Your work involves both geochemistry and microbiology. How would you describe yourself? A microbiologist? A geochemist? Something else?
I would describe myself as a biogeochemist. And that means I use the methods and understandings from all three fields to study life and how it interacts with its environment.
Much of your work has focused on “climate proxy development.” Can you explain what that means?
Climate proxies are preserved geochemical signals that carry information about past climates. A couple of examples are tree rings, which help us track drought in the past, and oxygen isotopes in carbonate shells, which tell us about ancient sea temperatures. Another example is the abundance ratios of membrane lipids from algae that vary in proportion with sea surface temperatures. I have worked with carbon isotopes in lipids from unicellular algae that record local growth conditions. We measure isotope abundances in alkenones, which come from haptophyte algae, and we use these values carefully to track large scale changes in atmospheric carbon dioxide over geological time.
You’ve studied the ancient climate and tracked atmospheric carbon dioxide levels over millions of years. Does your work speak to modern trends in climate?
Yes – I think the past is our future. The proxy records go back about 45 million years now. The current levels of carbon dioxide are rapidly approaching 400 ppm, which was last experienced on earth more than 5 million years ago. We’re on a trajectory to reach carbon dioxide levels that haven’t been experienced in earth’s biosphere in the last 45 million years.
Think about that: we’re approaching an environment that hasn’t been experienced by life in a long, long time. So can the past help us anticipate the biological impacts of this change?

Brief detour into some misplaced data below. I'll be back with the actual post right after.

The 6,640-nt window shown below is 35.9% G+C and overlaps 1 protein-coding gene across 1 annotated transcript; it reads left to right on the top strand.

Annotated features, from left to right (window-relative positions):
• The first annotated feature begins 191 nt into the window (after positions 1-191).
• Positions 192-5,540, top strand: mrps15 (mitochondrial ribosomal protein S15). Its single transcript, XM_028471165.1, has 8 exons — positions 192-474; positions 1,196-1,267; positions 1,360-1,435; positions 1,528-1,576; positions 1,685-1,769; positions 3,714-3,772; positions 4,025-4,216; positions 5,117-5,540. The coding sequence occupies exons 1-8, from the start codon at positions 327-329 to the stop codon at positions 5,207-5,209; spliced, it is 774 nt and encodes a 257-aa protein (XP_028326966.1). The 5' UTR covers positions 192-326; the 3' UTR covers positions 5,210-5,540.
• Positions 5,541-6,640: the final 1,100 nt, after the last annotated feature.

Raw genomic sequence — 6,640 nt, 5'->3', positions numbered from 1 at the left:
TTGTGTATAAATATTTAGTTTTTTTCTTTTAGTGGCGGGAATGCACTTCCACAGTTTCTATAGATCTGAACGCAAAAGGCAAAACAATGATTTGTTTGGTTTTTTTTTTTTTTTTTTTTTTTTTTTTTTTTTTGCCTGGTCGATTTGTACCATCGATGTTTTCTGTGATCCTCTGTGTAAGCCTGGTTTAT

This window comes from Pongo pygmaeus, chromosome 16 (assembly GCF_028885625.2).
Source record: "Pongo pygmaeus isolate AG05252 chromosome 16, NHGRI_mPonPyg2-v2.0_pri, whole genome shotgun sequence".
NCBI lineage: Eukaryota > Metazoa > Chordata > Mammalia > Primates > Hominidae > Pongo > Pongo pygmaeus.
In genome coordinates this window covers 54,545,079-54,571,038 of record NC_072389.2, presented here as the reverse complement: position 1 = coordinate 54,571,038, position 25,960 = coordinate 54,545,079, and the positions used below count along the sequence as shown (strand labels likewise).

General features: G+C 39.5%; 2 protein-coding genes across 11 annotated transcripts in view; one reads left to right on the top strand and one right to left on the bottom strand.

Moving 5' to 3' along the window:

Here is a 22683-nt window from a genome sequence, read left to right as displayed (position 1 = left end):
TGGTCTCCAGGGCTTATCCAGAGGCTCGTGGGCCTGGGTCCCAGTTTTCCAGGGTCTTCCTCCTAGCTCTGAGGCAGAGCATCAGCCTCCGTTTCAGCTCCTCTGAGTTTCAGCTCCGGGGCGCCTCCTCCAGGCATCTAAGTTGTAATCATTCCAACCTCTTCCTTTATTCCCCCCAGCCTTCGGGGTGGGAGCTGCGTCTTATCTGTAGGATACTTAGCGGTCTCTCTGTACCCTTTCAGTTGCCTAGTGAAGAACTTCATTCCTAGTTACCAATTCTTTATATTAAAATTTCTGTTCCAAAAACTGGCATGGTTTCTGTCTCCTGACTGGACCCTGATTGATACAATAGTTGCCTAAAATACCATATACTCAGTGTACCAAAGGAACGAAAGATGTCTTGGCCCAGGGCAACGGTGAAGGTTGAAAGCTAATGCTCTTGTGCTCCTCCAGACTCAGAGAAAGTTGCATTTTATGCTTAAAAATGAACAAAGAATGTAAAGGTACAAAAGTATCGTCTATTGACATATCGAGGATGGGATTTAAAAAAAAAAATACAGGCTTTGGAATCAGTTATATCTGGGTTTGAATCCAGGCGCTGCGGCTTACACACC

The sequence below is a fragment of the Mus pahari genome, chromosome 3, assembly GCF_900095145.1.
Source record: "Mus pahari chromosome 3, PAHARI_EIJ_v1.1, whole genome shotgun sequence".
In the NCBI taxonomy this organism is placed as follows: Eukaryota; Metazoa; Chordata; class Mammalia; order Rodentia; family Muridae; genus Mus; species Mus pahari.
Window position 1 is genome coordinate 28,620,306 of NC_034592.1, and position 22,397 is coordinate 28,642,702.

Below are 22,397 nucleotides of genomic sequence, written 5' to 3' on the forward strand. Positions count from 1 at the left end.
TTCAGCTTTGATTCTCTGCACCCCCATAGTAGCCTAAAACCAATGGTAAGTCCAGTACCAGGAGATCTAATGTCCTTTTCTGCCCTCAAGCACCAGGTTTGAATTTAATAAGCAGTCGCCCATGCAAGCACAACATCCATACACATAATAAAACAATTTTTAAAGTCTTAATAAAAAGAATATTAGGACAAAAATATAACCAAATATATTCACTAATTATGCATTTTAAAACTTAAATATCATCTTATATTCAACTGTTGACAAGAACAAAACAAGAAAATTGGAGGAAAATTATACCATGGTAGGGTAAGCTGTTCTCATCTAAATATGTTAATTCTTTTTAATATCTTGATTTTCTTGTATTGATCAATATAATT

In my current work I’m focused on land—that is, the linkages between global climate, local vegetation, and the water cycle. We’re using plant biomarkers and both carbon and hydrogen isotope measurements. We’re studying modern environments to understand relationships in modern plants and we’re also looking at plants in the past. These include the rise of grasslands in North America in the Late Miocene (12 to 5 million years ago). We are interested in how climate might have fostered the change over from forested lands to grassland – and the implications for vegetation’s influence on the water cycle through transpiration. Another example is in the early Eocene (55.8 million years ago), when the climate warmed sharply. It may be the closest analogy we have to today’s rapidly changing climate. We are trying to find new ways to understand the influence of both rapid warming and rising CO2 on the dynamics between plants and water.
Where do you see your field in 10 years?
I can think of two directions. One is that there’s been big technological advances that allow modern ecologists to put out sensors and detectors in the field that provide datasets. The influx of new data will help us frame interpretations of ancient signals. The second direction I see is a change in geochemistry, which has a very basic science-oriented culture. The field continues to be tied to basic science questions, but I now see a shift toward addressing larger societal challenges related to energy, water, waste, and sustainability.
If you had to change careers today and you could do anything, what would you do?
I love what I do and it’s a privilege to be paid to learn and to teach. Being a biogeochemist allows me to explore wide intellectual territory. I love it. I wouldn’t change it. There’s always something new to learn. However, as an untenured faculty member, I did have a backup plan to own a bookstore, because I love to read. But that probably would have been a disaster because I would have been too busy reading books and not selling them.
What’s your favorite science book?
The Curve of Binding Energy: A Journey into the Awesome and Alarming World of Theodore B. Taylor by John McPhee. It’s about isotopes, and McPhee’s writing is beautiful.
What is something about you that most people don’t know?
I actually didn’t decide to study science until relatively late. I was a sophomore in college before I figured out I wanted to pursue studies in science. I took a geology class and I was hooked.